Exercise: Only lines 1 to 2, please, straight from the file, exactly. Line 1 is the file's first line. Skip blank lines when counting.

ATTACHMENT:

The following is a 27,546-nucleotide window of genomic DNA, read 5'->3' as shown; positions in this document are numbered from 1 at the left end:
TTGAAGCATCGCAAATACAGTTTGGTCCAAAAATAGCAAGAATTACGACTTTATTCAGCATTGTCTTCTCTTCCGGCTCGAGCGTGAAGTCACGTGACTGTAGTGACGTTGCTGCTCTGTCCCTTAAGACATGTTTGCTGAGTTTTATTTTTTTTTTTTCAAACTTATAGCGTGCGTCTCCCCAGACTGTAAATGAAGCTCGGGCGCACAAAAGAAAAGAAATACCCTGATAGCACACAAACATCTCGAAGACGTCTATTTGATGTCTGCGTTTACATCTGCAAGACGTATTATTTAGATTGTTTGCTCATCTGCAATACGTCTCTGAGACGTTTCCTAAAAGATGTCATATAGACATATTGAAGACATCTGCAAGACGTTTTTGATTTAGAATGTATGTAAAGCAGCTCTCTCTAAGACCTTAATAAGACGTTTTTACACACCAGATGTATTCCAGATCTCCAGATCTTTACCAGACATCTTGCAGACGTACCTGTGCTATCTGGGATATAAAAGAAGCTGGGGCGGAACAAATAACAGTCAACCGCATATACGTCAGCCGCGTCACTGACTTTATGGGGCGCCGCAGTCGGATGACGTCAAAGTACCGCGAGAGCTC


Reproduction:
The following is a 27,546-nucleotide window of genomic DNA, read 5'->3' as shown; positions in this document are numbered from 1 at the left end:
TTGAAGCATCGCAAATACAGTTTGGTCCAAAAATAGCAAGAATTACGACTTTATTCAGCATTGTCTTCTCTTCCGGCTCGAGCGTGAAGTCACGTGACTGTAGTGACGTTGCTGCTCTGTCCCTTAAGACATGTTTGCTGAGTTTTATTTTTTTTTTTTCAAACTTATAGCGTGCGTCTCCCCAGACTGTAAATGAAGCTCGGGCGCACAAAAGAAAAGAAATACCCTGATAGCACACAAACATCTCGAAGACGTCTATTTGATGTCTGCGTTTACATCTGCAAGACGTATTATTTAGATTGTTTGCTCATCTGCAATACGTCTCTGAGACGTTTCCTAAAAGATGTCATATAGACATATTGAAGACATCTGCAAGACGTTTTTGATTTAGAATGTATGTAAAGCAGCTCTCTCTAAGACCTTAATAAGACGTTTTTACACACCAGATGTATTCCAGATCTCCAGATCTTTACCAGACATCTTGCAGACGTACCTGTGCTATCTGGGATATAAAAGAAGCTGGGGCGGAACAAATAACAGTCAACCGCATATACGTCAGCCGCGTCACTGACTTTATGGGGCGCCGCAGTCGGATGACGTCAAAGTACCGCGAGAGCTC